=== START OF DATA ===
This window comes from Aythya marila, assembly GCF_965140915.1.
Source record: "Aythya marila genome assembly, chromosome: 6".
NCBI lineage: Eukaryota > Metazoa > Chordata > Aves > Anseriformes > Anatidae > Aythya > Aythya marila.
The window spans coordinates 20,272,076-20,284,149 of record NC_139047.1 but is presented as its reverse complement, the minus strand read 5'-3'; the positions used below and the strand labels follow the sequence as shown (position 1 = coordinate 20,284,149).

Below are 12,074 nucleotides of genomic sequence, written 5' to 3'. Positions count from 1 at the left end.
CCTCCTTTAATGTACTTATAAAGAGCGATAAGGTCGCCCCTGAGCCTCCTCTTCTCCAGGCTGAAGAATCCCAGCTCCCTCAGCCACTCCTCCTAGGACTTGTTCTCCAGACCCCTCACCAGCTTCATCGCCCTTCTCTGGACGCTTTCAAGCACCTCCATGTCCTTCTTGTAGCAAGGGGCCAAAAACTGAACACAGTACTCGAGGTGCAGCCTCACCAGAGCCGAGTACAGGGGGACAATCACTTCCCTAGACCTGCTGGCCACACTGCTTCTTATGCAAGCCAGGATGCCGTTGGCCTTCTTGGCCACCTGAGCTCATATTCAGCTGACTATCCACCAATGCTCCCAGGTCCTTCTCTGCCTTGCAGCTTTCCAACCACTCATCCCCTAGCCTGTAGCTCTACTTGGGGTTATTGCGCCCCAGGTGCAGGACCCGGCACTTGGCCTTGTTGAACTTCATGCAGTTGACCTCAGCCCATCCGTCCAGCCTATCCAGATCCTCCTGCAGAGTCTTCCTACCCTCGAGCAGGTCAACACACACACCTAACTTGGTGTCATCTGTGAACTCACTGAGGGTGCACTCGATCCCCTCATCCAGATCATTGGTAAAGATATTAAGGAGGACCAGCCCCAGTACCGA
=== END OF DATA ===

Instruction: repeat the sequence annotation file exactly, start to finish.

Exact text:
This window comes from Aythya marila, assembly GCF_965140915.1.
Source record: "Aythya marila genome assembly, chromosome: 6".
NCBI lineage: Eukaryota > Metazoa > Chordata > Aves > Anseriformes > Anatidae > Aythya > Aythya marila.
The window spans coordinates 20,272,076-20,284,149 of record NC_139047.1 but is presented as its reverse complement, the minus strand read 5'-3'; the positions used below and the strand labels follow the sequence as shown (position 1 = coordinate 20,284,149).

Below are 12,074 nucleotides of genomic sequence, written 5' to 3'. Positions count from 1 at the left end.
CCTCCTTTAATGTACTTATAAAGAGCGATAAGGTCGCCCCTGAGCCTCCTCTTCTCCAGGCTGAAGAATCCCAGCTCCCTCAGCCACTCCTCCTAGGACTTGTTCTCCAGACCCCTCACCAGCTTCATCGCCCTTCTCTGGACGCTTTCAAGCACCTCCATGTCCTTCTTGTAGCAAGGGGCCAAAAACTGAACACAGTACTCGAGGTGCAGCCTCACCAGAGCCGAGTACAGGGGGACAATCACTTCCCTAGACCTGCTGGCCACACTGCTTCTTATGCAAGCCAGGATGCCGTTGGCCTTCTTGGCCACCTGAGCTCATATTCAGCTGACTATCCACCAATGCTCCCAGGTCCTTCTCTGCCTTGCAGCTTTCCAACCACTCATCCCCTAGCCTGTAGCTCTACTTGGGGTTATTGCGCCCCAGGTGCAGGACCCGGCACTTGGCCTTGTTGAACTTCATGCAGTTGACCTCAGCCCATCCGTCCAGCCTATCCAGATCCTCCTGCAGAGTCTTCCTACCCTCGAGCAGGTCAACACACACACCTAACTTGGTGTCATCTGTGAACTCACTGAGGGTGCACTCGATCCCCTCATCCAGATCATTGGTAAAGATATTAAGGAGGACCAGCCCCAGTACCGA